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ianfreeze

Looper

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Every once in a while I see you lot complaining about the old days when there were plenty of healthy discussions, debates, or flat out arguments going on around these parts. I don't know if this thread will turn into one of those or not but what the hell, its something I thought about after I watched the movie (Looper in case the thread name didn't tip you off). Also, spoilers. Like stop reading right now spoilers.

 

 

 

 

 

 

 

 

 

So in the movie we are lead to believe that when Joseph Gordon-Levitt (JGL) kills himself at the end he is saving the future from the Rain Maker by letting him grow up with his mother thus becoming a good person. When I saw the movie I loved it up until the very end because I think that Bruce Willis was right and the kid had to die. Absolute power corrupts absolutely. However, upon seeing the movie again I noticed that in the original iteration of the timeline, the one Bruce Willis came from, the kid already grows up with his mother and still becomes a terror. I watched it with my special lady friend and she didn't really see any problem with JGL killing himself to save the kids life. I was convinced the movie asked some interesting questions about morality and the greater good. She didn't see too much of that going on. I guess my question is what do other folks think about it, agree with JGL or Bruce? Is there a moral dilemma at all?

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Doesn't Bruce Willis say they don't know anything about his early life? I like the ending by the way, love the whole idea of ending the circle of violence with a selfless act..

 

Watched this movie twice, so glad I did. First time round I completely missed the transition to old Joe's timeline and thought young Joe was dead. So many cool ideas and such a great world to explore them in.

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Doesn't Bruce Willis say they don't know anything about his early life? I like the ending by the way, love the whole idea of ending the circle of violence with a selfless act..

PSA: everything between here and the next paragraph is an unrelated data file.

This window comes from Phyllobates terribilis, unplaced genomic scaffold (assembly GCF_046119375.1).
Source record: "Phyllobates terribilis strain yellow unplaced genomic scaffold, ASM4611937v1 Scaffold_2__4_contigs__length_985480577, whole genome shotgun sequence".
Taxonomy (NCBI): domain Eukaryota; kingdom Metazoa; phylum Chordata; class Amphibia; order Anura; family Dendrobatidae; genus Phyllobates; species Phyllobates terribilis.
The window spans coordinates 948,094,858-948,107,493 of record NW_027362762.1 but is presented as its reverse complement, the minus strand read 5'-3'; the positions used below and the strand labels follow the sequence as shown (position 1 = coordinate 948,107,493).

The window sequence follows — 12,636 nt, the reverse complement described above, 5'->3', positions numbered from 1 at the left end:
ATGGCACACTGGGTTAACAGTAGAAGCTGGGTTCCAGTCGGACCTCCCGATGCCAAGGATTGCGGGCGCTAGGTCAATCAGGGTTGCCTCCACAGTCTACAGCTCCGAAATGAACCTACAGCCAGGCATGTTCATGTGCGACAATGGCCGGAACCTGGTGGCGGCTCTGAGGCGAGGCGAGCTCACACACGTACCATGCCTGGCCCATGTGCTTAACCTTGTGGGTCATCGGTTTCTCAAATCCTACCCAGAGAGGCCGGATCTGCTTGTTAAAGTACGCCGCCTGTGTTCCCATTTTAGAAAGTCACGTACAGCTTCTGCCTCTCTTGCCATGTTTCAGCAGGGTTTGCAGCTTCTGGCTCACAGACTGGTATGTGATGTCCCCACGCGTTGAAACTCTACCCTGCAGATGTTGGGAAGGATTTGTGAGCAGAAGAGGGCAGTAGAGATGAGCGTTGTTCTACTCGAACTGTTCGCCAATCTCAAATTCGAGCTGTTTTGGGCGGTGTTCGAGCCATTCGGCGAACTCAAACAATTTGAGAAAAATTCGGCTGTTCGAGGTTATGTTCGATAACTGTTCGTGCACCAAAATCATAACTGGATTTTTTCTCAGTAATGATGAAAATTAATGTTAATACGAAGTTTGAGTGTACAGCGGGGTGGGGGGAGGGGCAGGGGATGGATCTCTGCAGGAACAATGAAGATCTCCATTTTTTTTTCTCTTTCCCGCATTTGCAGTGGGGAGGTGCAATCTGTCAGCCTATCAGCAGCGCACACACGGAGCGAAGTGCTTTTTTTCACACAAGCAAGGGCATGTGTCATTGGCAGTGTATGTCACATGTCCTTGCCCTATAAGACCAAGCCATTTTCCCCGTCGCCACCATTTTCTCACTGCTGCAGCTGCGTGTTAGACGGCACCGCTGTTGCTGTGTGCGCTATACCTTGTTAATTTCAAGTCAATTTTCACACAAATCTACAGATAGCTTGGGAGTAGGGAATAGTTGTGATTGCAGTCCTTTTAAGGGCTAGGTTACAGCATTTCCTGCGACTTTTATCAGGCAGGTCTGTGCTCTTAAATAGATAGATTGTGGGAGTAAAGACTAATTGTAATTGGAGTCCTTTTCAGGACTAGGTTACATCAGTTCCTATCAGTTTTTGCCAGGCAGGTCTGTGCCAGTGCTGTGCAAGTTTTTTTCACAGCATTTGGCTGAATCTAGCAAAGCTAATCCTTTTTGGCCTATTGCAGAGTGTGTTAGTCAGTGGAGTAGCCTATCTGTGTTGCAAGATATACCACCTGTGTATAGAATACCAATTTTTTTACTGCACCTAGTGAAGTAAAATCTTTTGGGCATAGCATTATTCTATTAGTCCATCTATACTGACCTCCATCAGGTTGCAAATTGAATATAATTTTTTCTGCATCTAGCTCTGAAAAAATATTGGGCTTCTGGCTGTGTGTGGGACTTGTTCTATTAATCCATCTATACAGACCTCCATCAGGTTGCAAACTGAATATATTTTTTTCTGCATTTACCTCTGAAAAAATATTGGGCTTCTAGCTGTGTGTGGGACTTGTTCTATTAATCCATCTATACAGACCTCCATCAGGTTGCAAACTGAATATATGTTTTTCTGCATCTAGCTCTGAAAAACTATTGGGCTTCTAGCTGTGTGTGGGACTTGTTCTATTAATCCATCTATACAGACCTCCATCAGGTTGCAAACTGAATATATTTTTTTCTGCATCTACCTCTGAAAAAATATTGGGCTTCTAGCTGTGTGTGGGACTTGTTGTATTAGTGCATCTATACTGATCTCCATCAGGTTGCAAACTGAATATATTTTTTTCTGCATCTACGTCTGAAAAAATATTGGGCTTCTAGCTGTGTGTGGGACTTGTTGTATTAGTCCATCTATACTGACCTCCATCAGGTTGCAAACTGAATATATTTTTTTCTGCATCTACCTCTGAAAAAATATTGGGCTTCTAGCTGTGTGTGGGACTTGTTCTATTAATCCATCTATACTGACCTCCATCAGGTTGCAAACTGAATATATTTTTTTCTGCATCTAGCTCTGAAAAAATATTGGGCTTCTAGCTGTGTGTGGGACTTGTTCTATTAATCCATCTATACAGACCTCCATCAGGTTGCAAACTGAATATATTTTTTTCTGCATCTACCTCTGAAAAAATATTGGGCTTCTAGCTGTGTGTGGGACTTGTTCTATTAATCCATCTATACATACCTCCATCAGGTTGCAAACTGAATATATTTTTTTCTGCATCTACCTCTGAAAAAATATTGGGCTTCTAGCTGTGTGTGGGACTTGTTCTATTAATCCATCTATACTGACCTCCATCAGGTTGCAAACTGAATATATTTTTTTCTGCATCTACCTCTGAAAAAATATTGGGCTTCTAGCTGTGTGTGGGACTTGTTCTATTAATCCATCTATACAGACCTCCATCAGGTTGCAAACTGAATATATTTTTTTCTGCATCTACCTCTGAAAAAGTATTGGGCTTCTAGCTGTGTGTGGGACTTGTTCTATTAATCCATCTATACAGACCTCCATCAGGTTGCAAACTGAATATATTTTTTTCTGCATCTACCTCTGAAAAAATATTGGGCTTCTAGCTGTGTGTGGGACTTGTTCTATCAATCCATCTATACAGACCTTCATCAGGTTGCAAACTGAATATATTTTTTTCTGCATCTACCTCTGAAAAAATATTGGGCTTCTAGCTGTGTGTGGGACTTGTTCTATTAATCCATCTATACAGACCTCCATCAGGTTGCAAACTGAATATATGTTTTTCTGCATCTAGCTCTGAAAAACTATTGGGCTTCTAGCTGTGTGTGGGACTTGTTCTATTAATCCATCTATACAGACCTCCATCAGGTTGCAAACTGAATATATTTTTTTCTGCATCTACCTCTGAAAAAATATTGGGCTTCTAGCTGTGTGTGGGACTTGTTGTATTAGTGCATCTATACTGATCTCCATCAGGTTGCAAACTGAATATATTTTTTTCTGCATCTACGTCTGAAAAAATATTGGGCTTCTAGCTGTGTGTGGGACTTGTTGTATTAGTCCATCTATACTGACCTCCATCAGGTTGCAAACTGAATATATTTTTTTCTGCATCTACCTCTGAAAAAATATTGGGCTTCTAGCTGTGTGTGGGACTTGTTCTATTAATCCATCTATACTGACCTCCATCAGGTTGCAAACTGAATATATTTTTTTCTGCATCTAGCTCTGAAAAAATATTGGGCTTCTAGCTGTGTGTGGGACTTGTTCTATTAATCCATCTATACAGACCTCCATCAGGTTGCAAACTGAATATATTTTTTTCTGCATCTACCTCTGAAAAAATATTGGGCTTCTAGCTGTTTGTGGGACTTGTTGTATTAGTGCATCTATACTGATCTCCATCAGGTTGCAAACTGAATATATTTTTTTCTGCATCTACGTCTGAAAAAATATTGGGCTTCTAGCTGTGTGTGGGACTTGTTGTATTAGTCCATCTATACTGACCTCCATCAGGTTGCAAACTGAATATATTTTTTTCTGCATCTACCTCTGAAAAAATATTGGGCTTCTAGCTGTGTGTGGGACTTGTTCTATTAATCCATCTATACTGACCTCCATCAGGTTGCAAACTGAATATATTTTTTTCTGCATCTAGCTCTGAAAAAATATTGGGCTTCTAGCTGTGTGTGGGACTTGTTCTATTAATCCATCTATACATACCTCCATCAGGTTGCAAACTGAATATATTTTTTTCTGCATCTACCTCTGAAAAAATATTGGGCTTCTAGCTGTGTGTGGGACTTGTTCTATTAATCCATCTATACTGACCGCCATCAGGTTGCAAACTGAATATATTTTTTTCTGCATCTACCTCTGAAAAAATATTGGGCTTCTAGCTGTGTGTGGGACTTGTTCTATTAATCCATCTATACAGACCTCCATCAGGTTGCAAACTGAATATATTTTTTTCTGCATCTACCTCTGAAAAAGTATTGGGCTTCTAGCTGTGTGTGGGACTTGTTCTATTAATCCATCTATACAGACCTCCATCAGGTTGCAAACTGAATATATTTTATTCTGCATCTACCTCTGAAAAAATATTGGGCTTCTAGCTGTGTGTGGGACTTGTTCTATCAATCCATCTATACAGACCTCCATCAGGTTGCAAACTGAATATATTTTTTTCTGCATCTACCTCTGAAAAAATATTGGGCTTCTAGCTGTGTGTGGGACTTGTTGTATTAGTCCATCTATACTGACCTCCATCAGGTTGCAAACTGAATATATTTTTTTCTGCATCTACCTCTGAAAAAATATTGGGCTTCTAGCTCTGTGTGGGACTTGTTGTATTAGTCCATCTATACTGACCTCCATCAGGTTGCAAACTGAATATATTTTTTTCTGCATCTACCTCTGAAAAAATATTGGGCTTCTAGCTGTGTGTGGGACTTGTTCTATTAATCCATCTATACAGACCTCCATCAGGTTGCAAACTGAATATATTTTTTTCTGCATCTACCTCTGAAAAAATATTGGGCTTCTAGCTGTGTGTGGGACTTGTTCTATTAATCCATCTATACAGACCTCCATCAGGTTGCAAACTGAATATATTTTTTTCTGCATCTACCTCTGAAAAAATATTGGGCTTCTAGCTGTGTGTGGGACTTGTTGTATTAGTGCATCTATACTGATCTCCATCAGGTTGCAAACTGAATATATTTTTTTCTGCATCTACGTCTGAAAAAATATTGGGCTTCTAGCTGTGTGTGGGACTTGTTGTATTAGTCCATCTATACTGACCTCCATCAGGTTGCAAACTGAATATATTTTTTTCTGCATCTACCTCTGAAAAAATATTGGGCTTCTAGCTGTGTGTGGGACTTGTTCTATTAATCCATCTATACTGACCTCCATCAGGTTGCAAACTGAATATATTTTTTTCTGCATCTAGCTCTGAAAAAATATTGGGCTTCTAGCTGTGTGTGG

Watched this movie twice, so glad I did. First time round I completely missed the transition to old Joe's timeline and thought young Joe was dead. So many cool ideas and such a great world to explore them in.

 

I think they say something to that effect, but since JGL kills Bruce in the original timeline, it can be assumed that the kid grows up with his mother. If kid doesn't (she dies or leaves for some reason) whats to say that the event that separated them wont happen again? Wouldn't the smarter move be to try and kill Bruce and stay with the family to make sure kid grows up with some guidance away from becoming a mob boss? Or just let Bruce kill the kid and make sure?

Edited by ianfreeze

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I liked this flick and liked how at every turn when they go into talking about time travel and timelines and what not, it's immediately said that it's not worth talking about. I liked the ending and thought it wrapped things up nicely. Good entertaining movie... And Emily Blunt...YUM!

Edited by oeuf

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I think they say something to that effect, but since JGL kills Bruce in the original timeline, it can be assumed that the kid grows up with his mother. If kid doesn't (she dies or leaves for some reason) whats to say that the event that separated them wont happen again? Wouldn't the smarter move be to try and kill Bruce and stay with the family to make sure kid grows up with some guidance away from becoming a mob boss? Or just let Bruce kill the kid and make sure?

 

you're right - that's the smart choice. But neither old Joe or young Joe are particularly smart.

 

Correct me if I'm wrong, but isn't the issue that Bruce will shoot Emily Blunt first to get to the kid? If that happens then the rainmaker will probably go crazy and burst Old Joe. And with no-one to look after him or keep him onside he'll go bad fast.

 

I think young Joe makes a split second choice to save Sara.

 

Anyone else love the soundtrack?

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"Looper" was my favorite film of last year, mostly because of the craft and general sense of enthusiasm for the material I could sense behind it. It felt like the work of someone with a true love of film and a gifted wordsmith.

 

I've seen too many "clever" films and TV shows, and really have no interest in debating the logic of plot. Time travel is just a device for storytelling - in "Back to the Future" it was a way to answer the question "what if I could have met my parents when they were my age?" The question in "Looper" is "will I like myself in 30 years, and if not, what can I do to change that?" You plop those questions into an entertaining narrative and I'm just a sucker for 'em.

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